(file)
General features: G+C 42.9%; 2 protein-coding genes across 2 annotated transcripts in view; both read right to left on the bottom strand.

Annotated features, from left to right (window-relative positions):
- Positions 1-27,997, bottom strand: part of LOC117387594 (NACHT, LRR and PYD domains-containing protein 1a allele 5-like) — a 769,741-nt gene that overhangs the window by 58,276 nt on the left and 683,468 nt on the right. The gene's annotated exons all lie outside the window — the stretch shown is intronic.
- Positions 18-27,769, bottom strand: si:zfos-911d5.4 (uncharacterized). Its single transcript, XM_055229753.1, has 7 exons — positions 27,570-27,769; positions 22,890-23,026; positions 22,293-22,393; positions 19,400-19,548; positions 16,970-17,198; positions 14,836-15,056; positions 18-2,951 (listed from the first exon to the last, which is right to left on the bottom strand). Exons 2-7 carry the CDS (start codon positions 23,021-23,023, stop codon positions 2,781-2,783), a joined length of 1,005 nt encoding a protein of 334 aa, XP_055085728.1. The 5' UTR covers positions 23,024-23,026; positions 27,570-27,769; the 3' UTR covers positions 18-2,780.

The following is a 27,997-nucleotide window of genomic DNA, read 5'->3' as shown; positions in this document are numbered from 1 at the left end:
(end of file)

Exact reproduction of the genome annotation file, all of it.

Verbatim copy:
General features: G+C 42.9%; 2 protein-coding genes across 2 annotated transcripts in view; both read right to left on the bottom strand.

Annotated features, from left to right (window-relative positions):
- Positions 1-27,997, bottom strand: part of LOC117387594 (NACHT, LRR and PYD domains-containing protein 1a allele 5-like) — a 769,741-nt gene that overhangs the window by 58,276 nt on the left and 683,468 nt on the right. The gene's annotated exons all lie outside the window — the stretch shown is intronic.
- Positions 18-27,769, bottom strand: si:zfos-911d5.4 (uncharacterized). Its single transcript, XM_055229753.1, has 7 exons — positions 27,570-27,769; positions 22,890-23,026; positions 22,293-22,393; positions 19,400-19,548; positions 16,970-17,198; positions 14,836-15,056; positions 18-2,951 (listed from the first exon to the last, which is right to left on the bottom strand). Exons 2-7 carry the CDS (start codon positions 23,021-23,023, stop codon positions 2,781-2,783), a joined length of 1,005 nt encoding a protein of 334 aa, XP_055085728.1. The 5' UTR covers positions 23,024-23,026; positions 27,570-27,769; the 3' UTR covers positions 18-2,780.

The following is a 27,997-nucleotide window of genomic DNA, read 5'->3' as shown; positions in this document are numbered from 1 at the left end: